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You have the right to make decisions about your own medical treatment. These decisions become more difficult if, due to illness or a change in mental condition, you are unable to tell your doctor and loved ones what kind of health-care treatments you want. That is why it is important for you to make your wishes known in advance.
A living will, health care surrogate and durable power of attorney are the legal documents that allow you to give direction to medical personnel, family and friends concerning your future care when you cannot speak for yourself. You do not need a lawyer to complete Advance Directives.
For more information about Advance Directives or to obtain forms, please speak with your nurse.
Types of Advance Directives
- Living Will (LW) - This is the most popularly known type of advance directive. It relates only to end-of-life issues. A Living Will goes into effect when you become incapacitated (unable to make decisions) and when your physician has diagnosed you with a terminal illness, in an end-stage condition, or in a permanent vegetative state.
- Health Care Surrogate - As with the Living Will, this type of advance directive goes into effect when you become incapacitated. Unlike the Living Will, however, the Health Care Surrogate may be used to deal with any illness situation in addition to end-of-life issues. As a result, its scope is broader than that of a Living Will. It also permits you to appoint a specific person (surrogate) who will make decisions on your behalf as well as a backup surrogate if you wish.
- Durable Power of Attorney for Health Care - This type of advance directive is essentially the same as the Health Care Surrogate, except it requires notarization.
- A Do-Not-Resuscitate Order(DNR), a Do-Not-Intubate Order (DNI), or Organ Donation commitments are also advance directives that can stand alone. For our purposes, each can be included in one of the three types of ADs discussed above.The DNR, DNI, and Organ Donation are discussed in the section about information you should put into your AD.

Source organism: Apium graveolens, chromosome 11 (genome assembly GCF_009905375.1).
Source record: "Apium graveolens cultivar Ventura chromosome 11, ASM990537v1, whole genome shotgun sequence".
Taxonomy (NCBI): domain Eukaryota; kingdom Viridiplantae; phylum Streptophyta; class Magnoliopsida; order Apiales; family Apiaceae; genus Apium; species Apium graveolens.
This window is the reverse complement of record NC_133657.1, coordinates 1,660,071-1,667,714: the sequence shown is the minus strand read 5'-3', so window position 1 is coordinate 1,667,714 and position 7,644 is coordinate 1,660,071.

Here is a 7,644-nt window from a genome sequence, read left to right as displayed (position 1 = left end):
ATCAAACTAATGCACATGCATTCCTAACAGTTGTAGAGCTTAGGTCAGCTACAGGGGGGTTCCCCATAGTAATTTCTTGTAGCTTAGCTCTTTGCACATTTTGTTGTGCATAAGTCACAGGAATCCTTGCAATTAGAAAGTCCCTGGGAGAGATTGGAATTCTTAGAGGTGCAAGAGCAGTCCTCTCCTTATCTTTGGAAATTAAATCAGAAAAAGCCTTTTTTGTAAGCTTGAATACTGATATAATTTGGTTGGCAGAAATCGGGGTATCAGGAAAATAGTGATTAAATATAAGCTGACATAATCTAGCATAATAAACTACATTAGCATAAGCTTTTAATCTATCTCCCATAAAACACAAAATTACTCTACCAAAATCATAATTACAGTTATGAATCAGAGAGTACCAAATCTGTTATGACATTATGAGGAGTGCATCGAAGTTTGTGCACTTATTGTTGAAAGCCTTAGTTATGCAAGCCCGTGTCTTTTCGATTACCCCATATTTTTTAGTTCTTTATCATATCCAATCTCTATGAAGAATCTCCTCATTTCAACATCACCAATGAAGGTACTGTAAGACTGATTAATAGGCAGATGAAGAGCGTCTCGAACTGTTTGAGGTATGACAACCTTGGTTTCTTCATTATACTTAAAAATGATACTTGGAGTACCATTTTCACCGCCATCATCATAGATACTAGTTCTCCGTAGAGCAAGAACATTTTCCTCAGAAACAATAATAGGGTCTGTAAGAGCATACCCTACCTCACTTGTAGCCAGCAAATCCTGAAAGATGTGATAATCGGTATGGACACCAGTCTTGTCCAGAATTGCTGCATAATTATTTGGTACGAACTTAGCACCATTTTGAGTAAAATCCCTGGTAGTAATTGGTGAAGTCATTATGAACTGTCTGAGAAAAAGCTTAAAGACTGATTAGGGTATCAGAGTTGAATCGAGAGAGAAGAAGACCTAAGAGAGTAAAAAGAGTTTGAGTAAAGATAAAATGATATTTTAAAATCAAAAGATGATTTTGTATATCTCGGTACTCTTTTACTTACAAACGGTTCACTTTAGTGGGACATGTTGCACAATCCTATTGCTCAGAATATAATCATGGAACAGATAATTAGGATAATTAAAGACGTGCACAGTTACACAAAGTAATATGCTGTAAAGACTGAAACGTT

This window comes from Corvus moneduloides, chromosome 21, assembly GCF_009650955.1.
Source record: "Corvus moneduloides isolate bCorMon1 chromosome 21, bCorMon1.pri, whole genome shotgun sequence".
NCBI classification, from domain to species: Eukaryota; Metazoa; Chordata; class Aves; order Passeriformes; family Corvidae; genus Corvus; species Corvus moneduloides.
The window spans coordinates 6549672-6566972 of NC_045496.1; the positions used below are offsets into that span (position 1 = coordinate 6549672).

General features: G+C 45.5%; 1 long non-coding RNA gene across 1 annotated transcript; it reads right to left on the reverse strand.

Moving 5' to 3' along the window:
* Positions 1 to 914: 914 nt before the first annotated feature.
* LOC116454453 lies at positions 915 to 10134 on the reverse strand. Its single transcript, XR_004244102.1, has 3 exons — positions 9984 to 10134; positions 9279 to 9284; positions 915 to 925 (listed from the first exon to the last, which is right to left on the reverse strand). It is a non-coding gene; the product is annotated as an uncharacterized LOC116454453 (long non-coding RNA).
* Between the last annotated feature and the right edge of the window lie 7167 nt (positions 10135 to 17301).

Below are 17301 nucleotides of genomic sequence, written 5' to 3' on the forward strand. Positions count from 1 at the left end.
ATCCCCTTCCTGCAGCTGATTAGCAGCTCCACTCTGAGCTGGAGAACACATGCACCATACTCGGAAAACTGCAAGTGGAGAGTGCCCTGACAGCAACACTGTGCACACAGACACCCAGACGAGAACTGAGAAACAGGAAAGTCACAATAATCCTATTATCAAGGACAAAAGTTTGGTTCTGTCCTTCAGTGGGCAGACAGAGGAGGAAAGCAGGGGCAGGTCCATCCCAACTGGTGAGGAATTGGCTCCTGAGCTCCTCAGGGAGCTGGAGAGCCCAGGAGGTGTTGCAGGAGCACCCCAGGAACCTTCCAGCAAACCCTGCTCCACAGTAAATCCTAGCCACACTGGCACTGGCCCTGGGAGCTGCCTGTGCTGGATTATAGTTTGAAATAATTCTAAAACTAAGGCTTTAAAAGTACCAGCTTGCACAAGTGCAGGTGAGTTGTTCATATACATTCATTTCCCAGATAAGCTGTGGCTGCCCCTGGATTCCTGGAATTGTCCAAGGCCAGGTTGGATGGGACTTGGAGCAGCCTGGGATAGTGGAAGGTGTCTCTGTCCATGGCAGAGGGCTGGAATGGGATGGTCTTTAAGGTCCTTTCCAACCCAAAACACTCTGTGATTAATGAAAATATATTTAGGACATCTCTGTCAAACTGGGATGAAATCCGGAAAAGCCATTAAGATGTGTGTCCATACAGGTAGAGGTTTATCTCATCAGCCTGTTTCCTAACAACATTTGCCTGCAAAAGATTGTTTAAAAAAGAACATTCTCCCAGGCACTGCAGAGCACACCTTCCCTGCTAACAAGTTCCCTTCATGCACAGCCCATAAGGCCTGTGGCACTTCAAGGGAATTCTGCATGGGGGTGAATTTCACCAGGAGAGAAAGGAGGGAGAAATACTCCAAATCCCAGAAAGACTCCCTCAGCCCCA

Common Questions about Advance Directives
When should I prepare my advance directive?
The best time to prepare your advance directive is when you are healthy and not anticipating a health crisis. This allows you the time to make preparing the advance directive a thoughtful process.
When you read further you will be aware of what is involved in preparing and making your advance directive effective.
Do I need help preparing my advance directive?
Florida law does not require you to have the assistance of anyone in preparing your advance directive. However, as you read through this information, you will see that it is advisable to speak with several different persons as you prepare, particularly your immediate family members.
Some persons may want to consult with their attorney, but it is not required by law.
You may choose either of these alternatives. Regardless, you will have to go through a thoughtful process in order to know what your preferences are and be able to communicate them to your family. There is no one form or type of advance directive that is universally accepted as the correct one.
If you are preparing your advance directive at a time when you are healthy, we encourage you to consider using a "Health Care Surrogate" type of advance directive, whether you are writing your own or using an existing form. It has the advantage of allowing you to name a specific person who will be your decision maker. And, it pertains to any illness when you are incapacitated and health care decisions must be made for you, not just end-of-life issues. If this type of advance directive is your choice, then our section on information about advance directive will be particularly helpful to you.
Our section on examples of advance directive used by Shands provides copies of the two types of advance directives that Shands makes available to patients/families. You may find them useful if you do not want to write your advance directive completely. In Section O several examples of forms are available online. It might be helpful to review each.
Advance directives are made up of two basic parts. One part provides instructions to your physician and to your family. The other component identifies someone to make medical treatment decisions for you in the event that you cannot speak for yourself. We recommend that your advance directive include both of these parts. Examples are presented below.